In the 1970s, a dazzling inventor, researcher, and physicist who helped give birth to the modern computer age could be found striding through Lakehead’s hallways wearing a tie and a Harris Tweed jacket.
Dr. Andrew Booth served as Lakehead University’s second president from 1972-78, but beginning in World War II, he used his genius to transform the field of computer science. Dr. Booth grew up in Surrey, England, with parents who encouraged his curiosity.
“In pre-kindergarten days I remember helping my father with the assembly of a mains charger for radio batteries which he had invented,” he recalls.1
At a time in the 1940s and 50s when computers were ponderous metal towers that filled rooms, Dr. Booth built three small computers, including the All Purpose Electronic Computer. His partner in these endeavours was fellow computer engineer Dr. Kathleen Britten who he would later marry.
As Lakehead’s president, Dr. Booth focused his energy on helping the university stay afloat in the face of provincial funding cuts and rebound from declining student enrolment.
“My first recollection of my time as President of Lakehead University is one of surprise,” Dr. Booth said. “At the time of my appointment I was told that the institution was in a healthy financial position – this illusion was rapidly dispelled when Grant Thompson, then the Comptroller, came into my office on my first day to ask me what I proposed to do about the deficit!”2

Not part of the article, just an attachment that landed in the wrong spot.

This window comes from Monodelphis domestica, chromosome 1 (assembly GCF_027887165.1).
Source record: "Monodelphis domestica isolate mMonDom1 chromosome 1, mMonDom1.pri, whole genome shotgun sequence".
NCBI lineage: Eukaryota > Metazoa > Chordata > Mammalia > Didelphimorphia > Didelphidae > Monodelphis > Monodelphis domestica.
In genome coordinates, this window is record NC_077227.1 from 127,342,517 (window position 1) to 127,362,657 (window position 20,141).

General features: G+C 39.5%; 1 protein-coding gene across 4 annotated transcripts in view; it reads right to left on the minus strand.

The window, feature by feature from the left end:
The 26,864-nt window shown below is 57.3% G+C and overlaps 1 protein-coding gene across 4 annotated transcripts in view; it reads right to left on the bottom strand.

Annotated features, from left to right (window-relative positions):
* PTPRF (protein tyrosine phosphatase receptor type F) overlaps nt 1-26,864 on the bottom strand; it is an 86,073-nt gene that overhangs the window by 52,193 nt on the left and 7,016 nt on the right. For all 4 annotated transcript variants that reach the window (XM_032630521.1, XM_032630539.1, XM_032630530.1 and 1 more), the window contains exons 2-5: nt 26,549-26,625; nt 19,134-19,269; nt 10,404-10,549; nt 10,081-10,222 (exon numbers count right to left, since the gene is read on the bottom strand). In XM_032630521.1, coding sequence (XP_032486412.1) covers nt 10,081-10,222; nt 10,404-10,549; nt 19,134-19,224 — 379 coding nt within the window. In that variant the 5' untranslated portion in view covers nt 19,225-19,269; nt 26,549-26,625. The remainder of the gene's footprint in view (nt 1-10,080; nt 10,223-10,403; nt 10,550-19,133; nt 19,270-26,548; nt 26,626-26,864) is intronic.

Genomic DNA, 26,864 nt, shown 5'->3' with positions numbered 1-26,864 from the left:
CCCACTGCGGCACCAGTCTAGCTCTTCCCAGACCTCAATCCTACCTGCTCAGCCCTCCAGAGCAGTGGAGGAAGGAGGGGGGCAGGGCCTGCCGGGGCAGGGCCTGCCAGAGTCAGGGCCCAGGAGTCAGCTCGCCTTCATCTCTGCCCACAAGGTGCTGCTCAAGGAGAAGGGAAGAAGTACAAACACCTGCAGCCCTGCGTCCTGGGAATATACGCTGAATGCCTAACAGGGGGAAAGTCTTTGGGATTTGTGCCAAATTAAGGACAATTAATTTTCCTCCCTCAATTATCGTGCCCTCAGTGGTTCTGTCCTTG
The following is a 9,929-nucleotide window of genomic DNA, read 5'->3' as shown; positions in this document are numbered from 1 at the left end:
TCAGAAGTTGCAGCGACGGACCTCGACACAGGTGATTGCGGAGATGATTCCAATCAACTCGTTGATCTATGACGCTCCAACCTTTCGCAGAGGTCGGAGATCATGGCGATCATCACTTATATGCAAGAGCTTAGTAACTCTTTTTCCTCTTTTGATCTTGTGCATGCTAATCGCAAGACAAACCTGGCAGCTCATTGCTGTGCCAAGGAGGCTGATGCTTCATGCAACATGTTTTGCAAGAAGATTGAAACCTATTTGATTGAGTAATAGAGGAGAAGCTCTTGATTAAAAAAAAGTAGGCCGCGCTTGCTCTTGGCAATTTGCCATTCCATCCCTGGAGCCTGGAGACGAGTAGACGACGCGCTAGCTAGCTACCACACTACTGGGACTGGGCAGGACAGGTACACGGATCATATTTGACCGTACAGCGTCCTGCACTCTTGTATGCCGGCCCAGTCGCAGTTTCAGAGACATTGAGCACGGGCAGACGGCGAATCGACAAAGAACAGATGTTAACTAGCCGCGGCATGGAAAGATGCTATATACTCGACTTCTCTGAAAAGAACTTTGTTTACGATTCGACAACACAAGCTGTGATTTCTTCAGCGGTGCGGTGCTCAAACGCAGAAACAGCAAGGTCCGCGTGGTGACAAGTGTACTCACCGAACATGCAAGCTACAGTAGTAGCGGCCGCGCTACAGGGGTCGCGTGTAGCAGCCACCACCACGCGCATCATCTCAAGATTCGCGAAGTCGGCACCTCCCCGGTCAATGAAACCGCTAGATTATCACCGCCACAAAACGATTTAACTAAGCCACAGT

Dr. Bob Rosehart, who served under Dr. Booth as the Dean of University Schools before becoming Lakehead’s president in 1984, has vivid memories of Dr. Booth. “He was a short wiry man who was constantly moving,” says Dr. Rosehart. “Andrew was quirky and controversial,” he adds.
During his time in Thunder Bay, Dr. Booth stayed true to his roots. “He imprinted the importance of research on Lakehead at an early stage of its development,” Dr. Rosehart says.
Former registrar Pentti Paularinne agrees. “I think Andrew Booth coined the saying, ‘Lakehead is the Harvard of the North.’” Under Dr. Booth’s leadership, Lakehead’s first graduate programs were established.
Andrew Booth remains a revered figure in the scientific world. Not only did he build early computers, he also invented a magnetic storage device to hold computer data and developed Booth’s multiplication algorithm.
According to computer scientist Dr. Roger Johnson, this algorithm speeds up some of the calculations that a computer’s central processing unit carries out. “There are hundreds of them in a smartphone. In any chip that has a multiplier, the overwhelming majority will be a Booth multiplier.”3